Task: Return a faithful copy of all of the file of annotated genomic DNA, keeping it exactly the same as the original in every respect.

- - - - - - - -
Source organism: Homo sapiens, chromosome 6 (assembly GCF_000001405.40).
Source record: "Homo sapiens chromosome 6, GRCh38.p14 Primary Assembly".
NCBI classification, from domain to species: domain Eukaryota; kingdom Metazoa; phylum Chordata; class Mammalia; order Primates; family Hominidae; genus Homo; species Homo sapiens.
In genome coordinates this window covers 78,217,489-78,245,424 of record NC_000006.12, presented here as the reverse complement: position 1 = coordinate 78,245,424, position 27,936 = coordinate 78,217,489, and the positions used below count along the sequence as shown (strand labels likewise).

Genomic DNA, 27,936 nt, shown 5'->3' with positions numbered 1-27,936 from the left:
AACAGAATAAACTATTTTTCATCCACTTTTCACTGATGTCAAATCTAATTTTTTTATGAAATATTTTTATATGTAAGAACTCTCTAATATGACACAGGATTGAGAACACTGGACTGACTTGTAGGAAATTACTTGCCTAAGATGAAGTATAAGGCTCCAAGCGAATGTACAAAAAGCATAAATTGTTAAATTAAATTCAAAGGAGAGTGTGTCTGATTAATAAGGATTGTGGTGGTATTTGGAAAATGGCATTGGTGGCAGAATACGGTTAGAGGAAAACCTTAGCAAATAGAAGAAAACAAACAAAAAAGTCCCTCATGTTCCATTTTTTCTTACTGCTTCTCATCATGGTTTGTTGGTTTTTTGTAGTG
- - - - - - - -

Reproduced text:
Source organism: Homo sapiens, chromosome 6 (assembly GCF_000001405.40).
Source record: "Homo sapiens chromosome 6, GRCh38.p14 Primary Assembly".
NCBI classification, from domain to species: domain Eukaryota; kingdom Metazoa; phylum Chordata; class Mammalia; order Primates; family Hominidae; genus Homo; species Homo sapiens.
In genome coordinates this window covers 78,217,489-78,245,424 of record NC_000006.12, presented here as the reverse complement: position 1 = coordinate 78,245,424, position 27,936 = coordinate 78,217,489, and the positions used below count along the sequence as shown (strand labels likewise).

Genomic DNA, 27,936 nt, shown 5'->3' with positions numbered 1-27,936 from the left:
AACAGAATAAACTATTTTTCATCCACTTTTCACTGATGTCAAATCTAATTTTTTTATGAAATATTTTTATATGTAAGAACTCTCTAATATGACACAGGATTGAGAACACTGGACTGACTTGTAGGAAATTACTTGCCTAAGATGAAGTATAAGGCTCCAAGCGAATGTACAAAAAGCATAAATTGTTAAATTAAATTCAAAGGAGAGTGTGTCTGATTAATAAGGATTGTGGTGGTATTTGGAAAATGGCATTGGTGGCAGAATACGGTTAGAGGAAAACCTTAGCAAATAGAAGAAAACAAACAAAAAAGTCCCTCATGTTCCATTTTTTCTTACTGCTTCTCATCATGGTTTGTTGGTTTTTTGTAGTG